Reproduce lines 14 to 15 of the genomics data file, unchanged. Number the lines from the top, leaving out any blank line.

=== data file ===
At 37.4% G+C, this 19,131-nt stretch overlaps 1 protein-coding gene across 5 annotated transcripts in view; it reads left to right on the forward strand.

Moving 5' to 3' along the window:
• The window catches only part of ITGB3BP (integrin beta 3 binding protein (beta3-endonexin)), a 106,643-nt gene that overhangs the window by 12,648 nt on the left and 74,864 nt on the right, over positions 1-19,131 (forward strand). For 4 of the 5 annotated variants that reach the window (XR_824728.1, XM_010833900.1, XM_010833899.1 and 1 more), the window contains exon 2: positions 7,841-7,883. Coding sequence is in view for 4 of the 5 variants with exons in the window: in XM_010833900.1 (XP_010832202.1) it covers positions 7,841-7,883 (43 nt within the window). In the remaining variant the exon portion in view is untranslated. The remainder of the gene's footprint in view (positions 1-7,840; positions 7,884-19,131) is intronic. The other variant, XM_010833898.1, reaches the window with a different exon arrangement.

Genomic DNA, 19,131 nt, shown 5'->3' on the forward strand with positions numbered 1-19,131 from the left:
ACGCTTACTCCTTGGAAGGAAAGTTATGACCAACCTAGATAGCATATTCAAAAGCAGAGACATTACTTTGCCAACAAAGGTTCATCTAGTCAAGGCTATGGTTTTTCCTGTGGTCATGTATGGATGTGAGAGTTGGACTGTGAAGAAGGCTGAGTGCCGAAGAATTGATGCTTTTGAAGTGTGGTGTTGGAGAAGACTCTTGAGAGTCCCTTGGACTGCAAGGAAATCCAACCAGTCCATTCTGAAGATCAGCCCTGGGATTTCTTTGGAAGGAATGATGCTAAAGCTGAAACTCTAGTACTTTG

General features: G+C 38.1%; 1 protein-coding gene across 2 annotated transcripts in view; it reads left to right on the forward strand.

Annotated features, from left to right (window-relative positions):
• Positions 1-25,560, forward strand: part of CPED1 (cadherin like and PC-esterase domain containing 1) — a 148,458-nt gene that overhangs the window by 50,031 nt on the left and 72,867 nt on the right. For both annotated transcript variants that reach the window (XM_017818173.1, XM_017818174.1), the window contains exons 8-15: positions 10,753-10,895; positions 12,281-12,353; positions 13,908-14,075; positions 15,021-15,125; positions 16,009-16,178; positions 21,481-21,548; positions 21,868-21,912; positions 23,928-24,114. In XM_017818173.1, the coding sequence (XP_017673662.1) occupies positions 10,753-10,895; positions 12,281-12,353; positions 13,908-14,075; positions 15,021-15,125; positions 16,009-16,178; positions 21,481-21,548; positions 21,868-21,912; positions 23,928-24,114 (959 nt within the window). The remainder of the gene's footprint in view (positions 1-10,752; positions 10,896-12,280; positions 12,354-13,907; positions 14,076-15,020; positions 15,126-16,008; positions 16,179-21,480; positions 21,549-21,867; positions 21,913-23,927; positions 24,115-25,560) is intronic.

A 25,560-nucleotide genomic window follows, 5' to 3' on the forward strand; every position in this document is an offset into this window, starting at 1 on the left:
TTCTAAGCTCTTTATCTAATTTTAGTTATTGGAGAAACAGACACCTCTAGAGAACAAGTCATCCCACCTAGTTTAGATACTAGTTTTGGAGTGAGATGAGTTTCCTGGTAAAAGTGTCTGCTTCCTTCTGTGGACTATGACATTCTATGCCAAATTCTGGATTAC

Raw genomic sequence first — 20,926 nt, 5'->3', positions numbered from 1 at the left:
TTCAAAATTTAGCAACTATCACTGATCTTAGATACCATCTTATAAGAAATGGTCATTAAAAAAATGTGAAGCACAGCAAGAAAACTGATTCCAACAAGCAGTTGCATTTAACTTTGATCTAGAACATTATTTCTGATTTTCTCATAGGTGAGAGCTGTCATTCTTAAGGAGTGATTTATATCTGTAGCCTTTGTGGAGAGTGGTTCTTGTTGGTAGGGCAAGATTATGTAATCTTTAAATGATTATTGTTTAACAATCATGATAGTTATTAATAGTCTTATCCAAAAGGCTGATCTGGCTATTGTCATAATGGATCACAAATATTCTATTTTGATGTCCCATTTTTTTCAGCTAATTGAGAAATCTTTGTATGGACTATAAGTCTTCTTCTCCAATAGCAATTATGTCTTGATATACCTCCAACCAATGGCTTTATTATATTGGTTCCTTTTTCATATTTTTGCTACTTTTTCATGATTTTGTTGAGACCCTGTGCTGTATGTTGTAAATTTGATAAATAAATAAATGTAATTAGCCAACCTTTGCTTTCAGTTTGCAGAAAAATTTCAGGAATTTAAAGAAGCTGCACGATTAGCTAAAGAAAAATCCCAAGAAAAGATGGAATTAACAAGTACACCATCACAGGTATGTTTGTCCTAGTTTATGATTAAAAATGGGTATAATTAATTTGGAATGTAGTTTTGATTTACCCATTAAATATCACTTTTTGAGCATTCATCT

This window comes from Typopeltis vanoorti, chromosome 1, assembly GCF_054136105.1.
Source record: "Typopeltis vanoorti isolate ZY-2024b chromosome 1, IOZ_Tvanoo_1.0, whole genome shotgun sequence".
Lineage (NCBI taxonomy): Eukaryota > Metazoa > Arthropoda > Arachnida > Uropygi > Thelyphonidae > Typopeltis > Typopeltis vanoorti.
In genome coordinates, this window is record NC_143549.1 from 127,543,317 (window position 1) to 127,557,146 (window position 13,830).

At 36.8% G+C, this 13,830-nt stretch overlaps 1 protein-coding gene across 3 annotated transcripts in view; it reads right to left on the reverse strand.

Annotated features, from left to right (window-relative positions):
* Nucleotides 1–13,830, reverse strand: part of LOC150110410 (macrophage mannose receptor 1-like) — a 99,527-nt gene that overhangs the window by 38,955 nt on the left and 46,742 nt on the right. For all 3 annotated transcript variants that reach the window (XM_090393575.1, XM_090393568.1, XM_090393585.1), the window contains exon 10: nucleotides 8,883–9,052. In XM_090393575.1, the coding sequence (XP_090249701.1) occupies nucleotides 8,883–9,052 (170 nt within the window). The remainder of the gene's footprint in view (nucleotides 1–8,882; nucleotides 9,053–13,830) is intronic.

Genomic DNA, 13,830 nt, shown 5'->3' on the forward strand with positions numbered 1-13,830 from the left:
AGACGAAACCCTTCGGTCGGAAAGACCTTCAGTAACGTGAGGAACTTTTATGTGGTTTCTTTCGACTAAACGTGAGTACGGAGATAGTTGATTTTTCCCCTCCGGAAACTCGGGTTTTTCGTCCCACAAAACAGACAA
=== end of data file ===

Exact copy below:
Source record: "Typopeltis vanoorti isolate ZY-2024b chromosome 1, IOZ_Tvanoo_1.0, whole genome shotgun sequence".
Lineage (NCBI taxonomy): Eukaryota > Metazoa > Arthropoda > Arachnida > Uropygi > Thelyphonidae > Typopeltis > Typopeltis vanoorti.